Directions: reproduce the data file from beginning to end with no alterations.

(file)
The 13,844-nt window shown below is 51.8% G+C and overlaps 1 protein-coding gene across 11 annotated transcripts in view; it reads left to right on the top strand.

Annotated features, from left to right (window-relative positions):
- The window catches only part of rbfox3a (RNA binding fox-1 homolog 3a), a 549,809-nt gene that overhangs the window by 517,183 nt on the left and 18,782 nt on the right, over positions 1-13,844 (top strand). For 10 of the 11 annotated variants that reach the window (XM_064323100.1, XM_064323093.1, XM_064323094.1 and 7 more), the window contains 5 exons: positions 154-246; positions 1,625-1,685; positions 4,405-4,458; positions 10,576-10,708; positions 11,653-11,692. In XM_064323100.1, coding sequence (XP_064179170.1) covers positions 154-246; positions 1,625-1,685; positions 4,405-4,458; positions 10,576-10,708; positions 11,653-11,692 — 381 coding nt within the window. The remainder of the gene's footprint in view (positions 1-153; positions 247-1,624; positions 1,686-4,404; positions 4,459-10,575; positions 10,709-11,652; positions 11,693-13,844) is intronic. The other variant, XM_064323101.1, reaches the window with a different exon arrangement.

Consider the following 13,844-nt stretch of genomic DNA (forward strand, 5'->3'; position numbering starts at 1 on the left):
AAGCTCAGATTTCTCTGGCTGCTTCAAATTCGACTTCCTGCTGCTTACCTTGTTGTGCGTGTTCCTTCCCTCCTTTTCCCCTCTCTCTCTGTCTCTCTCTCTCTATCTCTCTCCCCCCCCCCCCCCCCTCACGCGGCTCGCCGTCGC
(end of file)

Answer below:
The 13,844-nt window shown below is 51.8% G+C and overlaps 1 protein-coding gene across 11 annotated transcripts in view; it reads left to right on the top strand.

Annotated features, from left to right (window-relative positions):
- The window catches only part of rbfox3a (RNA binding fox-1 homolog 3a), a 549,809-nt gene that overhangs the window by 517,183 nt on the left and 18,782 nt on the right, over positions 1-13,844 (top strand). For 10 of the 11 annotated variants that reach the window (XM_064323100.1, XM_064323093.1, XM_064323094.1 and 7 more), the window contains 5 exons: positions 154-246; positions 1,625-1,685; positions 4,405-4,458; positions 10,576-10,708; positions 11,653-11,692. In XM_064323100.1, coding sequence (XP_064179170.1) covers positions 154-246; positions 1,625-1,685; positions 4,405-4,458; positions 10,576-10,708; positions 11,653-11,692 — 381 coding nt within the window. The remainder of the gene's footprint in view (positions 1-153; positions 247-1,624; positions 1,686-4,404; positions 4,459-10,575; positions 10,709-11,652; positions 11,693-13,844) is intronic. The other variant, XM_064323101.1, reaches the window with a different exon arrangement.

Consider the following 13,844-nt stretch of genomic DNA (forward strand, 5'->3'; position numbering starts at 1 on the left):
AAGCTCAGATTTCTCTGGCTGCTTCAAATTCGACTTCCTGCTGCTTACCTTGTTGTGCGTGTTCCTTCCCTCCTTTTCCCCTCTCTCTCTGTCTCTCTCTCTCTATCTCTCTCCCCCCCCCCCCCCCCTCACGCGGCTCGCCGTCGC